(More) of the Best Writing Advice From 10 (More) of the Best Writing Teachers

(More) of the Best Writing Advice From 10 (More) of the Best Writing Teachers

It isn’t difficult to flip through my writing library and discover what passages have impacted me. My books are punctuated with a brilliant green highlighter pen. So, in hopes of sharing a little of the best writing advice with all of you, I flipped through a few more my favorite books on the craft and chose some of those green highlights.

1. Characters, Emotions & Viewpoint by Nancy Kress

Whenever you can, have your characters do something to depict their values and choices. (p. 54)

Ask yourself: How can I dramatize these things, not just talk about them? What can this guy do to show the reader what’s going on inside him? (p. 75)

2. Bird by Bird: Some Instructions on Writing and Life by Anne Lamont

I like for [protagonists] to have hope—if a friend or a narrator reveals himself or herself to be hopeless too early on, I lose interest. It depresses me. It makes me overeat. I don’t mind if a person has no hope if he or she is sufficiently funny about the whole thing, but then, this being able to be funny definitely speaks of a kind of hope, of buoyancy. (pp. 50-51)

3. Writing the Breakout Novel by Donald Maas

…avoid ‘aftermath’ scenes. (p. 180)

it is essential that tension be present on every page. If your heroine and her sidekick are standing still, it ought to be because they disagree.” (p. 192)

4. Fiction Writer’s Workshop by Josip Novakovich

The plot outline is like a game plan in basketball or football. It can look good on a chart, but once the ball flies, it does not suffice. You must have the players. If a player trips, other players may have to come up with a new plan. The plan is not sacred: it shifts, depending on the position of the players on the field and on the flight of the ball in the wind. (p. 91)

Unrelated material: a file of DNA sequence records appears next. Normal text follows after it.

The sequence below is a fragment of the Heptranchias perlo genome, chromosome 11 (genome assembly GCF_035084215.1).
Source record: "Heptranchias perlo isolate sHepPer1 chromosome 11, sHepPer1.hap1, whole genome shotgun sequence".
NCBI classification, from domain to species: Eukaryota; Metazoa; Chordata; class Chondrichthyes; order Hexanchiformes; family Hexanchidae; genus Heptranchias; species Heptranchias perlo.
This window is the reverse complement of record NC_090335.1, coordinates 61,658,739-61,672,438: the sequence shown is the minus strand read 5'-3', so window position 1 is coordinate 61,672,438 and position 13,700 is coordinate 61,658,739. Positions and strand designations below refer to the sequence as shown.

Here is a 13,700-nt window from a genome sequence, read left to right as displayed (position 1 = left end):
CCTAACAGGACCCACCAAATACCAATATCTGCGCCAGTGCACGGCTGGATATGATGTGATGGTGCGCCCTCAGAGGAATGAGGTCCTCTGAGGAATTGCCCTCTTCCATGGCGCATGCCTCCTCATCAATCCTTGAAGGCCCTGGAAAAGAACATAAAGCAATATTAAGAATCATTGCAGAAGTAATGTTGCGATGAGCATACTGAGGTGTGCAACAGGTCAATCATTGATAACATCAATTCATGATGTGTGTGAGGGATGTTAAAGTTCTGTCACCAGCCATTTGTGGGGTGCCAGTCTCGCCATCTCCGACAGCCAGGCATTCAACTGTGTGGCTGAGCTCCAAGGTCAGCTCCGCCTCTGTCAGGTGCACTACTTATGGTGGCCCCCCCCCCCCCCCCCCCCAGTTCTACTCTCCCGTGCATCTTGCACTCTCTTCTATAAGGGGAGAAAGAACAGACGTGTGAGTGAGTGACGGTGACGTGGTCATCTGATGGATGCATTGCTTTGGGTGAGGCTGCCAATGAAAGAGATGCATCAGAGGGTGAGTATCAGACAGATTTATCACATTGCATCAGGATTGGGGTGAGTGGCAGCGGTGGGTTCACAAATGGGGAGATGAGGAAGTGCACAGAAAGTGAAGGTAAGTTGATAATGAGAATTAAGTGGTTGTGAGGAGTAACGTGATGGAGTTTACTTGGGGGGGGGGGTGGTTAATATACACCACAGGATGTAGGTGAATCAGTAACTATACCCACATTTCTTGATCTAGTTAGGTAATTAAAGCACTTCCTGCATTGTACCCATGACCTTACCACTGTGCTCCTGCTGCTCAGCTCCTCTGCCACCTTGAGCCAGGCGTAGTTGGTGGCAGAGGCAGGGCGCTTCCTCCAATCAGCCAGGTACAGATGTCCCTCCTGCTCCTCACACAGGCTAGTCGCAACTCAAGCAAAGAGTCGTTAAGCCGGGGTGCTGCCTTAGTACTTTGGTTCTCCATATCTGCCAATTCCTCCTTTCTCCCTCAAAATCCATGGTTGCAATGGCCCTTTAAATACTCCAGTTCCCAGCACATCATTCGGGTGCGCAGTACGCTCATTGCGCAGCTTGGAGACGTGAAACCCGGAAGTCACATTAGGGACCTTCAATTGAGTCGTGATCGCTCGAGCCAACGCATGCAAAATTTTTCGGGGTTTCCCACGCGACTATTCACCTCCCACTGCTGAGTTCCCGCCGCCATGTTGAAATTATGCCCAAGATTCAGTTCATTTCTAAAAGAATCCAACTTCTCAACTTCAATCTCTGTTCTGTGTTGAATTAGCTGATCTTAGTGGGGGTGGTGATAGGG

5. Reading Like a Writer by Francine Prose

…it’s important, as with every word we write, to be careful and sparing. If a gesture is not illuminating, simply leave it out, or try cutting it out and see if you later miss or even remember that it’s gone. Do we really need that cigarette lit, that glass of wine poured? Is it merely a way of passing time, of making space in dialogue, of telling mood and emotion? Does it tell us something specific about the character or the situation we are attempting to recreate on the page? (p. 229)

6. 45 Master Characters by Victoria Lynn Schmidt

Be creative with supporting characters. Change their age, sex and background until you find the best fit for the story. Make sure they’re capable of contributing something to the story whether it’s humor or expertise. (p. 251)

7. 13 Ways of Looking at the Novel by Jane Smiley

If to live is to progress, if you are lucky, from foolishness to wisdom, then to write novels is to broadcast the various stages of your foolishness. (p. 7)

I think a good rule of thumb is that novel-writing will make happy a person who can tolerate and enjoy an ever-intensifying experience of himself or herself. Novel-writing forces the novelist to turn inward day after day, year after year. No consolations, in the form of praise, fame, money, or importance can compensate for that effort if it is painful. (p. 42)